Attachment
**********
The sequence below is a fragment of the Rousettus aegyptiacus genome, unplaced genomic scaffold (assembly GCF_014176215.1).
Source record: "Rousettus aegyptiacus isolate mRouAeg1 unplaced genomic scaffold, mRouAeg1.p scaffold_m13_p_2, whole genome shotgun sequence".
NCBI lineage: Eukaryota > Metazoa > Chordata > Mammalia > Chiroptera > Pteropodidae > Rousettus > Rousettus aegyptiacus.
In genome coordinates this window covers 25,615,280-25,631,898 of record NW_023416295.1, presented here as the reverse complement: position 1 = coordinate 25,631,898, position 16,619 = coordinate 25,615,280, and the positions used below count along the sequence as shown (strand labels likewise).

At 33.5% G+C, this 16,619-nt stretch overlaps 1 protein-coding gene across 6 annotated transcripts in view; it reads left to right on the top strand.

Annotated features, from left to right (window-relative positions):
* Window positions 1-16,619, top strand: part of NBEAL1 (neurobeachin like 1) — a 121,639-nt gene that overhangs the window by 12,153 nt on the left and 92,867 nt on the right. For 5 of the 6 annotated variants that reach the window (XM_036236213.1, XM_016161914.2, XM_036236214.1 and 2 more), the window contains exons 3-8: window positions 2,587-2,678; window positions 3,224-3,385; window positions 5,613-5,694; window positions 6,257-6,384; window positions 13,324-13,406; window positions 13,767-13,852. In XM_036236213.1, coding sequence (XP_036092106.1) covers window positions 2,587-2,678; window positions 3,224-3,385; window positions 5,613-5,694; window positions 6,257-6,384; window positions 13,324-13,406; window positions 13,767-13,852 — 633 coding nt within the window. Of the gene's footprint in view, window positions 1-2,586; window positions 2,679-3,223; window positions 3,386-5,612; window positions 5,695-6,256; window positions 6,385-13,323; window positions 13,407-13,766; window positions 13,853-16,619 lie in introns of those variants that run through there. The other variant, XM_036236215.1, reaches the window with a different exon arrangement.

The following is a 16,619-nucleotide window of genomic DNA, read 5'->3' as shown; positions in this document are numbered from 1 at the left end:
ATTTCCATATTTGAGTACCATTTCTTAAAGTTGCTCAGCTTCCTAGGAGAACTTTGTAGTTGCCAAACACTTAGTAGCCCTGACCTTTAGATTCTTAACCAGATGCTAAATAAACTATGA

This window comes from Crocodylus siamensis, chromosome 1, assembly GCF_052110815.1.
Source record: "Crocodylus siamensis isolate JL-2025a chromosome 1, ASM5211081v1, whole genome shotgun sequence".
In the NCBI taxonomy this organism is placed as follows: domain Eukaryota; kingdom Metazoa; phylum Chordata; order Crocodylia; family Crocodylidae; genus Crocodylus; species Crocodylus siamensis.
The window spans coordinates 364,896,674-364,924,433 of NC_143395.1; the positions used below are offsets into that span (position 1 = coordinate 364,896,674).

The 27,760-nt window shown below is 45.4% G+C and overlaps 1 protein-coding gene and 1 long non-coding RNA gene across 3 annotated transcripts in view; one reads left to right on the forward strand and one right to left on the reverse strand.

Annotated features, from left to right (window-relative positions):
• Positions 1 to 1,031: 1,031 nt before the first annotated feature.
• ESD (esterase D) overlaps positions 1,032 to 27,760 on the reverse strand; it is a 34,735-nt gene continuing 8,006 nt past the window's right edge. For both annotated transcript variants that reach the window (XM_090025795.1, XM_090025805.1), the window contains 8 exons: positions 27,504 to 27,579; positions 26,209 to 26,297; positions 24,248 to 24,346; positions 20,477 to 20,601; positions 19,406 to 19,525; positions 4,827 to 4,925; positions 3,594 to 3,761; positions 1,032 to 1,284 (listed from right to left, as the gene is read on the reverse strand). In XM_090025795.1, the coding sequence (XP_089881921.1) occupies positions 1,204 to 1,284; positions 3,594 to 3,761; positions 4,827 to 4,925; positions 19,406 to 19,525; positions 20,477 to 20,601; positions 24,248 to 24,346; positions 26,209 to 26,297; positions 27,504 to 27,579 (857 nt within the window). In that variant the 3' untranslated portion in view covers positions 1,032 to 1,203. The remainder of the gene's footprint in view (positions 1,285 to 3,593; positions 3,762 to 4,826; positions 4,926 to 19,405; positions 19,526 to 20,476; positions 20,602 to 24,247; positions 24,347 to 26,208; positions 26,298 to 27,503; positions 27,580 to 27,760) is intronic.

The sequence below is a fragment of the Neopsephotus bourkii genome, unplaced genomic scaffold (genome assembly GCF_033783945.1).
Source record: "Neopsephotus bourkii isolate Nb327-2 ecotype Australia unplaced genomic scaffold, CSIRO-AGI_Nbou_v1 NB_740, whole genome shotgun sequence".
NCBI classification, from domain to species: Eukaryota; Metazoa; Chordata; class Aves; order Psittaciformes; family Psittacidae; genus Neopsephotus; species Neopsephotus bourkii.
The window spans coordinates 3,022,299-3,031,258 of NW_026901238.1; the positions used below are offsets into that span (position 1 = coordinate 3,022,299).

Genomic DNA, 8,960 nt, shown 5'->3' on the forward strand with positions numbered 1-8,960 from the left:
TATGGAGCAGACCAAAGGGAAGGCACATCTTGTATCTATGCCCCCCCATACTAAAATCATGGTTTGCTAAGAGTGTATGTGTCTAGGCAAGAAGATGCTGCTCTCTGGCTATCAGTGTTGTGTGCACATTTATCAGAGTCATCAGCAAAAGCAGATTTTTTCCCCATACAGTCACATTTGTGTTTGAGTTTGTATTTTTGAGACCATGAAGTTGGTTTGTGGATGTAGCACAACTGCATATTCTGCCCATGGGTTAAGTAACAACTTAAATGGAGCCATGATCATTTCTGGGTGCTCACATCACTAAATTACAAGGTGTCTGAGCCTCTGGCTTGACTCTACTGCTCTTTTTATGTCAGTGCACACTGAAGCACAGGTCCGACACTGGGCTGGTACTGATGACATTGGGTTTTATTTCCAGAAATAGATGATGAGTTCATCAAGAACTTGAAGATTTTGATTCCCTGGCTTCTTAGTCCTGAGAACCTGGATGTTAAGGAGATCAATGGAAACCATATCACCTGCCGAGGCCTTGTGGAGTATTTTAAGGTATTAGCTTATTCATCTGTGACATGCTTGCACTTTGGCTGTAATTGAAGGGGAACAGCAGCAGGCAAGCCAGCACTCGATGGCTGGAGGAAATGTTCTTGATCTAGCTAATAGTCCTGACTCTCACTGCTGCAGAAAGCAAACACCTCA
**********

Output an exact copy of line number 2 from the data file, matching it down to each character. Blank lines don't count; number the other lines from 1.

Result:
Source record: "Rousettus aegyptiacus isolate mRouAeg1 unplaced genomic scaffold, mRouAeg1.p scaffold_m13_p_2, whole genome shotgun sequence".